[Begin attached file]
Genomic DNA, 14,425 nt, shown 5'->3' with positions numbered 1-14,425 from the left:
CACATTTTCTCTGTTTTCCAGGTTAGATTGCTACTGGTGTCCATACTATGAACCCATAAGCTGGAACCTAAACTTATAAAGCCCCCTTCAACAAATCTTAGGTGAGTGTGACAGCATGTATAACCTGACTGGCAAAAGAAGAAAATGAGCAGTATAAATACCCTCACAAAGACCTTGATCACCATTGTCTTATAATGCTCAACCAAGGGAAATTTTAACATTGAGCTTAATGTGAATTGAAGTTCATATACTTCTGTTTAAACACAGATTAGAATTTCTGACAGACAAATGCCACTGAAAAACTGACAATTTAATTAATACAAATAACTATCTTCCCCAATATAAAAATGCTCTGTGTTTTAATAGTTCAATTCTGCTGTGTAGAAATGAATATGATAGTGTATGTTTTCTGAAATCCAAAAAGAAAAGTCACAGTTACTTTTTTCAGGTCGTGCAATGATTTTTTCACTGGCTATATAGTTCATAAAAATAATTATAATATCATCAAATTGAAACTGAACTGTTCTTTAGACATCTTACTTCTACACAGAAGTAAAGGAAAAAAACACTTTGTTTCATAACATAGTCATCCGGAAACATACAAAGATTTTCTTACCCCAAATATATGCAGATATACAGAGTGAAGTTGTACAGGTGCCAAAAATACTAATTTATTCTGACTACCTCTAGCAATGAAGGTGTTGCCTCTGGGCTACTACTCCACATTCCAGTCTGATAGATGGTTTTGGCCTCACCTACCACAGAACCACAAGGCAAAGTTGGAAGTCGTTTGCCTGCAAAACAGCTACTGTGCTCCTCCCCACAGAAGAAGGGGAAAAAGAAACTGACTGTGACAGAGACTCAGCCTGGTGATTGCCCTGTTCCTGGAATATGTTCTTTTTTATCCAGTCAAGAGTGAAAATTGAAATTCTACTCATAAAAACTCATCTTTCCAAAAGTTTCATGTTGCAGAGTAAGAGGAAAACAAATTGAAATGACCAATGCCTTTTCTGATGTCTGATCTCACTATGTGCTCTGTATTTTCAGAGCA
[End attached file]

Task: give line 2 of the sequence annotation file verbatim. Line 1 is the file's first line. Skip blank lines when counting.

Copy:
CACATTTTCTCTGTTTTCCAGGTTAGATTGCTACTGGTGTCCATACTATGAACCCATAAGCTGGAACCTAAACTTATAAAGCCCCCTTCAACAAATCTTAGGTGAGTGTGACAGCATGTATAACCTGACTGGCAAAAGAAGAAAATGAGCAGTATAAATACCCTCACAAAGACCTTGATCACCATTGTCTTATAATGCTCAACCAAGGGAAATTTTAACATTGAGCTTAATGTGAATTGAAGTTCATATACTTCTGTTTAAACACAGATTAGAATTTCTGACAGACAAATGCCACTGAAAAACTGACAATTTAATTAATACAAATAACTATCTTCCCCAATATAAAAATGCTCTGTGTTTTAATAGTTCAATTCTGCTGTGTAGAAATGAATATGATAGTGTATGTTTTCTGAAATCCAAAAAGAAAAGTCACAGTTACTTTTTTCAGGTCGTGCAATGATTTTTTCACTGGCTATATAGTTCATAAAAATAATTATAATATCATCAAATTGAAACTGAACTGTTCTTTAGACATCTTACTTCTACACAGAAGTAAAGGAAAAAAACACTTTGTTTCATAACATAGTCATCCGGAAACATACAAAGATTTTCTTACCCCAAATATATGCAGATATACAGAGTGAAGTTGTACAGGTGCCAAAAATACTAATTTATTCTGACTACCTCTAGCAATGAAGGTGTTGCCTCTGGGCTACTACTCCACATTCCAGTCTGATAGATGGTTTTGGCCTCACCTACCACAGAACCACAAGGCAAAGTTGGAAGTCGTTTGCCTGCAAAACAGCTACTGTGCTCCTCCCCACAGAAGAAGGGGAAAAAGAAACTGACTGTGACAGAGACTCAGCCTGGTGATTGCCCTGTTCCTGGAATATGTTCTTTTTTATCCAGTCAAGAGTGAAAATTGAAATTCTACTCATAAAAACTCATCTTTCCAAAAGTTTCATGTTGCAGAGTAAGAGGAAAACAAATTGAAATGACCAATGCCTTTTCTGATGTCTGATCTCACTATGTGCTCTGTATTTTCAGAGCA